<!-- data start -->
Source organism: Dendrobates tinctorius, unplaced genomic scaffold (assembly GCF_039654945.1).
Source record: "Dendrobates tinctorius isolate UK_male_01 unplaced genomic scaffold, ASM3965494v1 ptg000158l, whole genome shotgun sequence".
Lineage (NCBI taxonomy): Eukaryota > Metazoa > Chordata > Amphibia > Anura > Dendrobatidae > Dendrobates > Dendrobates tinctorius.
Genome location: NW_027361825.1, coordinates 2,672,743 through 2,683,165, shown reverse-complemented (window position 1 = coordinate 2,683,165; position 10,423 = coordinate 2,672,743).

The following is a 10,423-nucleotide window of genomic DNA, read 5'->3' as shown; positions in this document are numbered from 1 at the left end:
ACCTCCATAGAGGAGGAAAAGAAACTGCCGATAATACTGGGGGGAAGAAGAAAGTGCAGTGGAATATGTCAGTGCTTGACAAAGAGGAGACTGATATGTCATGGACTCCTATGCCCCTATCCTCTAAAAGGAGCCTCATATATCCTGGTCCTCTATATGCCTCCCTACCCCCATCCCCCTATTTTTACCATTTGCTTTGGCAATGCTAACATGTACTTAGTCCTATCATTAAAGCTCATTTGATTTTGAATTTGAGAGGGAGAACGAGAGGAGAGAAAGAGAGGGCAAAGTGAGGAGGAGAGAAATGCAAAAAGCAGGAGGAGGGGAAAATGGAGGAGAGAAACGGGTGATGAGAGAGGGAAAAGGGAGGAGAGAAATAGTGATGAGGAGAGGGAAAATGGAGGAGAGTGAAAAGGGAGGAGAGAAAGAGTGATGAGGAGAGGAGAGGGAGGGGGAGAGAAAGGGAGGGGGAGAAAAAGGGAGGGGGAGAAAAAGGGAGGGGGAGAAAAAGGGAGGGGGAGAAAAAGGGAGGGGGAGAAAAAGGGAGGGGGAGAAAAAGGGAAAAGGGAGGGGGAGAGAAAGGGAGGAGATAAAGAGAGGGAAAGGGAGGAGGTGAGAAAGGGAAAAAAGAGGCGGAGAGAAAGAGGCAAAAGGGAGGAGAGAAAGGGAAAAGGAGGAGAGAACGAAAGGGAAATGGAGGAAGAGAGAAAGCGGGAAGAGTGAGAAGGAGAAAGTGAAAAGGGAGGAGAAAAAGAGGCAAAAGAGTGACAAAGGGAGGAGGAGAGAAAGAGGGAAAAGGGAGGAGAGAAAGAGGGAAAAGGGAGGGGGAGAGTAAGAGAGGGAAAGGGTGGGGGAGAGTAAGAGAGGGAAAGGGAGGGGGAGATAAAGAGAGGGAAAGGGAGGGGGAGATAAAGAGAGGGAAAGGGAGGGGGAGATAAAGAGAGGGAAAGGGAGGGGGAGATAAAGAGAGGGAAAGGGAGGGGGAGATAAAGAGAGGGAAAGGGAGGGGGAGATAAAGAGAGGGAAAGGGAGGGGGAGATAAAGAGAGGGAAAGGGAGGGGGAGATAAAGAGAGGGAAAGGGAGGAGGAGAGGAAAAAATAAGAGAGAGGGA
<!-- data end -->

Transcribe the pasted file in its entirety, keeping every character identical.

Source organism: Dendrobates tinctorius, unplaced genomic scaffold (assembly GCF_039654945.1).
Source record: "Dendrobates tinctorius isolate UK_male_01 unplaced genomic scaffold, ASM3965494v1 ptg000158l, whole genome shotgun sequence".
Lineage (NCBI taxonomy): Eukaryota > Metazoa > Chordata > Amphibia > Anura > Dendrobatidae > Dendrobates > Dendrobates tinctorius.
Genome location: NW_027361825.1, coordinates 2,672,743 through 2,683,165, shown reverse-complemented (window position 1 = coordinate 2,683,165; position 10,423 = coordinate 2,672,743).

The following is a 10,423-nucleotide window of genomic DNA, read 5'->3' as shown; positions in this document are numbered from 1 at the left end:
ACCTCCATAGAGGAGGAAAAGAAACTGCCGATAATACTGGGGGGAAGAAGAAAGTGCAGTGGAATATGTCAGTGCTTGACAAAGAGGAGACTGATATGTCATGGACTCCTATGCCCCTATCCTCTAAAAGGAGCCTCATATATCCTGGTCCTCTATATGCCTCCCTACCCCCATCCCCCTATTTTTACCATTTGCTTTGGCAATGCTAACATGTACTTAGTCCTATCATTAAAGCTCATTTGATTTTGAATTTGAGAGGGAGAACGAGAGGAGAGAAAGAGAGGGCAAAGTGAGGAGGAGAGAAATGCAAAAAGCAGGAGGAGGGGAAAATGGAGGAGAGAAACGGGTGATGAGAGAGGGAAAAGGGAGGAGAGAAATAGTGATGAGGAGAGGGAAAATGGAGGAGAGTGAAAAGGGAGGAGAGAAAGAGTGATGAGGAGAGGAGAGGGAGGGGGAGAGAAAGGGAGGGGGAGAAAAAGGGAGGGGGAGAAAAAGGGAGGGGGAGAAAAAGGGAGGGGGAGAAAAAGGGAGGGGGAGAAAAAGGGAGGGGGAGAAAAAGGGAAAAGGGAGGGGGAGAGAAAGGGAGGAGATAAAGAGAGGGAAAGGGAGGAGGTGAGAAAGGGAAAAAAGAGGCGGAGAGAAAGAGGCAAAAGGGAGGAGAGAAAGGGAAAAGGAGGAGAGAACGAAAGGGAAATGGAGGAAGAGAGAAAGCGGGAAGAGTGAGAAGGAGAAAGTGAAAAGGGAGGAGAAAAAGAGGCAAAAGAGTGACAAAGGGAGGAGGAGAGAAAGAGGGAAAAGGGAGGAGAGAAAGAGGGAAAAGGGAGGGGGAGAGTAAGAGAGGGAAAGGGTGGGGGAGAGTAAGAGAGGGAAAGGGAGGGGGAGATAAAGAGAGGGAAAGGGAGGGGGAGATAAAGAGAGGGAAAGGGAGGGGGAGATAAAGAGAGGGAAAGGGAGGGGGAGATAAAGAGAGGGAAAGGGAGGGGGAGATAAAGAGAGGGAAAGGGAGGGGGAGATAAAGAGAGGGAAAGGGAGGGGGAGATAAAGAGAGGGAAAGGGAGGGGGAGATAAAGAGAGGGAAAGGGAGGAGGAGAGGAAAAAATAAGAGAGAGGGA